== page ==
Monday, August 7, 2017 | News

What are the ‘foreseeable harms’ of the Trump global gag rule? A commentary looks at the evidence

Under President Trump’s expanded Global Gag Rule, U.S. government agencies have been directed to apply an unprecedented global anti-abortion policy that will require foreign NGOs to choose between receiving U.S. funding and providing comprehensive sexual and reproductive health care.

A new, detailed examination of the gag rule’s likely impact by Ipas
Senior Policy Advisor Patty Skuster and George Washington University
Associate Professor Jeffrey B. Bingenheimeralso points toward even more extensive and damaging effects in some of the world’s poorest countries.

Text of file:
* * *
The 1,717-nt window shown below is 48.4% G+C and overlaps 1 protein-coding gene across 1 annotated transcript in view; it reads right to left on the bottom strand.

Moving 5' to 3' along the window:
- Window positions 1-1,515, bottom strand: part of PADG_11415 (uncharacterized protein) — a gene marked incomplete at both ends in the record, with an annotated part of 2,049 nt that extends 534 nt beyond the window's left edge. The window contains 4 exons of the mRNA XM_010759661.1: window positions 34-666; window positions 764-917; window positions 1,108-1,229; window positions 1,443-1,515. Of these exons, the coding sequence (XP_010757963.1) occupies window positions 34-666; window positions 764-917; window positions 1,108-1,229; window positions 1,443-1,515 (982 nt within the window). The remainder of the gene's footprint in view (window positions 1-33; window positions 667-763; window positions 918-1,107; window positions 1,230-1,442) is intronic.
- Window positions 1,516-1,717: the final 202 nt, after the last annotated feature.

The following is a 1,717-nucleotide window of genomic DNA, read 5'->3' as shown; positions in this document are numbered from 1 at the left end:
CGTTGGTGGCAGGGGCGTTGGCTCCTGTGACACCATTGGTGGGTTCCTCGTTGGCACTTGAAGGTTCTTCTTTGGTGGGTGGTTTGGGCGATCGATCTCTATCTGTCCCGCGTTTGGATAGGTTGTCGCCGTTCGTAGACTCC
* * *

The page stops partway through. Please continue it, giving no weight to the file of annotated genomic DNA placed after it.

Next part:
Writing in a forthcoming commentary in the journal Family Planning Studies, Skuster and Bingenheimer say that impacts of the expanded gag rule are likely to include:

  • Increased maternal and child deaths and illnesses
  • Reduced economic growth and social development in affected countries
  • Other wide-ranging effects, including the possibility of “a lost
    opportunity to bring the HIV epidemics of Southern and Eastern Africa
    under control.”

Noting that the gag rule has been the subject of discussion in the
popular media as well as academic journals, the authors say their
commentary is the first to identify the global commitments that will be
strained by the rule and to examine the scientific evidence on its
effects. With respect to impacts specifically on women’s reproductive
health, Skuster says, “the crucial work of governments and NGOs toward
meeting international commitments to reduce unsafe abortion, increase
access to contraception and abortion, and decriminalize abortion will be
slowed.”

An “early view” of the full commentary is available here.

For more information, contact media@ipas.org